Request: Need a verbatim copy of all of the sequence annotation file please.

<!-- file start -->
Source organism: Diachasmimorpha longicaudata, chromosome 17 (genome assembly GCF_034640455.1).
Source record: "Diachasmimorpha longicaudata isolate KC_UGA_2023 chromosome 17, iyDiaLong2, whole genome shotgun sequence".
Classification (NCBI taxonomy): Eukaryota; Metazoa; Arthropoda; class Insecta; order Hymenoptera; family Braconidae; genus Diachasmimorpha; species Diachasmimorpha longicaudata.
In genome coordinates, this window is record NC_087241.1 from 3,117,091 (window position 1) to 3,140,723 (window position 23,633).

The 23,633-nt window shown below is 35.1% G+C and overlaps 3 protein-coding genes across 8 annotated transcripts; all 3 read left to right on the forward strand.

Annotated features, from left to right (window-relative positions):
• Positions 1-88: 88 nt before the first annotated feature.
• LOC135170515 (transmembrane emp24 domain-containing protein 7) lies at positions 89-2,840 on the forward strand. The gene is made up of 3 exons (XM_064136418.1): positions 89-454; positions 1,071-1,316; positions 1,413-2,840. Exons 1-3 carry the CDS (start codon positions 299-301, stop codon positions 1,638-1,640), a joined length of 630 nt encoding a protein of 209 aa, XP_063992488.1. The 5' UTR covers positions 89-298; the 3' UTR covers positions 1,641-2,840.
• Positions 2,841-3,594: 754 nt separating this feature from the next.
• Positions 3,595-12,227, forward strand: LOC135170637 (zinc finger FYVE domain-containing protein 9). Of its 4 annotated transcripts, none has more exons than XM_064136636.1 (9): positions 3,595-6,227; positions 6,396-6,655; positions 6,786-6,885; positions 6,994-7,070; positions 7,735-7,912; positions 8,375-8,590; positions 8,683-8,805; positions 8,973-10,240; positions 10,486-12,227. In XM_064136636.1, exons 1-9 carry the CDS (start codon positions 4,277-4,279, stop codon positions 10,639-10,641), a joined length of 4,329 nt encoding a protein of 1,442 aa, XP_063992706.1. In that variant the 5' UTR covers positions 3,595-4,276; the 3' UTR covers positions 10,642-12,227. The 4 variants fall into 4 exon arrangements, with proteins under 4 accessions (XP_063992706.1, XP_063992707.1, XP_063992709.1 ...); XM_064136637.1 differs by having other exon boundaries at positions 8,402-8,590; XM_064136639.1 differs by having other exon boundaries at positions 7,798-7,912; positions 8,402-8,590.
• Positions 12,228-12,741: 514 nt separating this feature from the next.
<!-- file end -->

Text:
Source organism: Diachasmimorpha longicaudata, chromosome 17 (genome assembly GCF_034640455.1).
Source record: "Diachasmimorpha longicaudata isolate KC_UGA_2023 chromosome 17, iyDiaLong2, whole genome shotgun sequence".
Classification (NCBI taxonomy): Eukaryota; Metazoa; Arthropoda; class Insecta; order Hymenoptera; family Braconidae; genus Diachasmimorpha; species Diachasmimorpha longicaudata.
In genome coordinates, this window is record NC_087241.1 from 3,117,091 (window position 1) to 3,140,723 (window position 23,633).

The 23,633-nt window shown below is 35.1% G+C and overlaps 3 protein-coding genes across 8 annotated transcripts; all 3 read left to right on the forward strand.

Annotated features, from left to right (window-relative positions):
• Positions 1-88: 88 nt before the first annotated feature.
• LOC135170515 (transmembrane emp24 domain-containing protein 7) lies at positions 89-2,840 on the forward strand. The gene is made up of 3 exons (XM_064136418.1): positions 89-454; positions 1,071-1,316; positions 1,413-2,840. Exons 1-3 carry the CDS (start codon positions 299-301, stop codon positions 1,638-1,640), a joined length of 630 nt encoding a protein of 209 aa, XP_063992488.1. The 5' UTR covers positions 89-298; the 3' UTR covers positions 1,641-2,840.
• Positions 2,841-3,594: 754 nt separating this feature from the next.
• Positions 3,595-12,227, forward strand: LOC135170637 (zinc finger FYVE domain-containing protein 9). Of its 4 annotated transcripts, none has more exons than XM_064136636.1 (9): positions 3,595-6,227; positions 6,396-6,655; positions 6,786-6,885; positions 6,994-7,070; positions 7,735-7,912; positions 8,375-8,590; positions 8,683-8,805; positions 8,973-10,240; positions 10,486-12,227. In XM_064136636.1, exons 1-9 carry the CDS (start codon positions 4,277-4,279, stop codon positions 10,639-10,641), a joined length of 4,329 nt encoding a protein of 1,442 aa, XP_063992706.1. In that variant the 5' UTR covers positions 3,595-4,276; the 3' UTR covers positions 10,642-12,227. The 4 variants fall into 4 exon arrangements, with proteins under 4 accessions (XP_063992706.1, XP_063992707.1, XP_063992709.1 ...); XM_064136637.1 differs by having other exon boundaries at positions 8,402-8,590; XM_064136639.1 differs by having other exon boundaries at positions 7,798-7,912; positions 8,402-8,590.
• Positions 12,228-12,741: 514 nt separating this feature from the next.